Working the Games – fifteen

Like many teenagers living in Chippewa in the late 60’s and early 70’s, I worked at Chippewa Lake Park. The first couple of summers, I worked the kiddie rides, but then I graduated to the games. Well, the Fish Pond and the Balloon Game.

The Fish Pond was an easy gig. My steady stream of customers consisted of small children. They would play their quarter, pick up a duck, and win something. They won whistles and tops and plastic sheriff’s badges and rubber spiders. They were happy with them all.

The Balloon Game was a little more interesting. Pop a balloon and win a large, medium or small prize. Generally speaking, people won whistles and tops and plastic sheriff’s badges and rubber spiders. Oh, and some times inflatable doll-like things. Okay, there were stuffed animals. They were the large prizes. Yeah, some times people won those too.

I recall one warm summer day working at the Park. Locals didn’t come to the Park very often. But this day one couple did. I never knew exactly why. They were classmates of mine. Using the same super-secret code I used with my last high school story, let’s call the guy JT. The girl was BB. (yeah, the same BB as the last story.) For some reason they were together at the Park. For some reason JT decided to win BB a stuffed animal, at my Balloon Game. He bought his darts and broke his balloons. Once a balloon was broken, I’d look at the tag hanging behind it to see what kind of prize he won. JT won whistles and tops and plastic sheriff’s badges and rubber spiders. I think he even won an inflatable cat. He kept trying. And trying. And trying. Then he finally decided to quit. After all, he wasn’t getting the stuffed animal. I couldn’t resist. “Now, don’t walk away just because your luck is bad. Why not let the little lady try it?” I used my best “carny voice”. JT gave me a rather unpleasant look, but BB was all for it. “One more try, dean, here’s a quarter.” BB threw her dart, popped a balloon. I checked the tag and wouldn’t you know it, she won a LARGE prize. Yes, her choice of any of the stuffed animals I had. It was a miracle!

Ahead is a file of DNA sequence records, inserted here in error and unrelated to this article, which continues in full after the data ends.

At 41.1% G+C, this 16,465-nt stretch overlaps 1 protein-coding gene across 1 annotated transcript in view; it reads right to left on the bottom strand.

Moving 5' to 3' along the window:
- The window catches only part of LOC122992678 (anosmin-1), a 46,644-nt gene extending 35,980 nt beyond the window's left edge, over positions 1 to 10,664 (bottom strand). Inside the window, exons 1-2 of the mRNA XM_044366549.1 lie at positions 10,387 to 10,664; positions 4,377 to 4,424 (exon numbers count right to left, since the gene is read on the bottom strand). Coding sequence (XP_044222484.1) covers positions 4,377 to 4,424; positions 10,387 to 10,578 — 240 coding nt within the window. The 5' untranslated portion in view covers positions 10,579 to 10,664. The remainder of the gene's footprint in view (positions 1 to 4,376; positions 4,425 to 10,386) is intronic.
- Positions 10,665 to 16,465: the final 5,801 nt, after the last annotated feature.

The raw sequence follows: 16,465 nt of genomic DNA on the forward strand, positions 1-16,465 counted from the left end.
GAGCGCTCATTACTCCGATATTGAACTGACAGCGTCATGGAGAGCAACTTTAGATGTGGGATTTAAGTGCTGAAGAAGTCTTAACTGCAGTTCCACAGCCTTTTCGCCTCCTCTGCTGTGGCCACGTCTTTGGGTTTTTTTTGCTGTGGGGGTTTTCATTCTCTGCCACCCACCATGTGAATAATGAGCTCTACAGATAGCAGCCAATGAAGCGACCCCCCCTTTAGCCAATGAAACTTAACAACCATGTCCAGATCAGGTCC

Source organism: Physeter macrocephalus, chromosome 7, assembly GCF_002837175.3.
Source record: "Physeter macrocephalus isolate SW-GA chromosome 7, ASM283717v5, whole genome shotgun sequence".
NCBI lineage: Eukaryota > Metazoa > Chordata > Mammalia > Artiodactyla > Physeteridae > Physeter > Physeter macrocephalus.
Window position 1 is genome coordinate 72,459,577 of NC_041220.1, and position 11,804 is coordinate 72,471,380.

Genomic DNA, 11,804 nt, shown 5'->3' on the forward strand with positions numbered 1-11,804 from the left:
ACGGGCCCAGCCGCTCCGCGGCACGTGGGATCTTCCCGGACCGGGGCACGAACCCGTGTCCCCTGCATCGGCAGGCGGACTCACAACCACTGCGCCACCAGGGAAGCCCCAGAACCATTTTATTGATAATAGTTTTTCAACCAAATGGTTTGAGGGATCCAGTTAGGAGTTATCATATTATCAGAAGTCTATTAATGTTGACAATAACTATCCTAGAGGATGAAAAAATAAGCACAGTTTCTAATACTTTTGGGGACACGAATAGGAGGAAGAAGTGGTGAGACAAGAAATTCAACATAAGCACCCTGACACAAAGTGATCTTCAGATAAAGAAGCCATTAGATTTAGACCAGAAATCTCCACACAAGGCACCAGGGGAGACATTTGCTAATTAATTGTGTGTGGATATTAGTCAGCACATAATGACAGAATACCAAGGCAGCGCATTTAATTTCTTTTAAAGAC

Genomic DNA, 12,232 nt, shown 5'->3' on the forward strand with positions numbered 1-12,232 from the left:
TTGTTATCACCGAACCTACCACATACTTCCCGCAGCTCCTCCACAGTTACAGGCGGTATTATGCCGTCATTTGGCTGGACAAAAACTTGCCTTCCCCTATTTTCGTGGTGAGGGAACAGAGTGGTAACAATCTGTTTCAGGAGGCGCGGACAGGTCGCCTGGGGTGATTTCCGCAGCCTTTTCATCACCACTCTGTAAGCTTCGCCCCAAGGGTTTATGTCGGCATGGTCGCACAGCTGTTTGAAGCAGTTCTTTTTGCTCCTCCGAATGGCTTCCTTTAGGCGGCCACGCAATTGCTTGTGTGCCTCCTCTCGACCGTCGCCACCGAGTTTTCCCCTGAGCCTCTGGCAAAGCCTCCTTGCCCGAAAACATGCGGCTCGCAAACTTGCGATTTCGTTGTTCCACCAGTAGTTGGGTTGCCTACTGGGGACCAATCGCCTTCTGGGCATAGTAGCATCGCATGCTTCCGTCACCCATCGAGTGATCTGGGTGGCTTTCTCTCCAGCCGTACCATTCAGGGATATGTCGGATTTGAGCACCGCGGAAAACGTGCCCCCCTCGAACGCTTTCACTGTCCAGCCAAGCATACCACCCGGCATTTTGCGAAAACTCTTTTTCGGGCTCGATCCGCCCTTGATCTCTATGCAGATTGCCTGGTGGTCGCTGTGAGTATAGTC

I worked the carnival the summer after high school. Most of the time it was the Fish Pond and the Balloon Game. But one time I got to run the Pool Game.

We were working a carnival on the corner of E. 55th and Kinsman in Cleveland. I had the Pool Game. The Pool Game was a topless box about 2 or 2 1/2 feet wide and maybe 6 to 8 foot long. The bottom was covered in a cheap green felt. The last foot or so dropped about 3 inches. About 6 inches from that edge was a black circle. It was about 3 inches across, set dead center. Sitting in the center of the circle was a cue ball with a silver dollar (I think) balanced on it. The object of the game was to knock the dollar out of the circle. The player had another cue ball and a not completely screwed up cue.

It was a very straightforward looking task that nobody could do. Well, at least not unless I wanted them to do it. It was evening, maybe 9 o’clock. Several gentlemen wandered over from the bar across the street and decided to give my game a try. They tried many times each. Failing to accomplish the task, they insisted I do it. So I did. No problem. They asked me to do a second time so they could study my technique. I told them they’d have to pay to watch. They paid. I shoot. I did it. They tried several times more each. It was a buck a shot. After about five more tries each they told me to do it again. I did. I explained that I could do it because I got to practice a lot during the day when the crowds were thin. They tried again. And again. And again. Then they wanted me to do it again. At this point they’d paid for about five of the stuffed animals I had. So I did it again, but decided to set it up so the next guy would win. The guy gives me his dollar and is about to take the shot when he stops and says “Wait. I got it. You, switch the balls around.”


“Switch the balls.”


“Switch the damn balls.”

“Why? It won’t make a difference. Just take your shot.’

“I said switch the god damn balls around!”

So, looking dejected and defeated, I switched the balls. He shot. He lost. They went away.

Sometimes lucky is better than smart.

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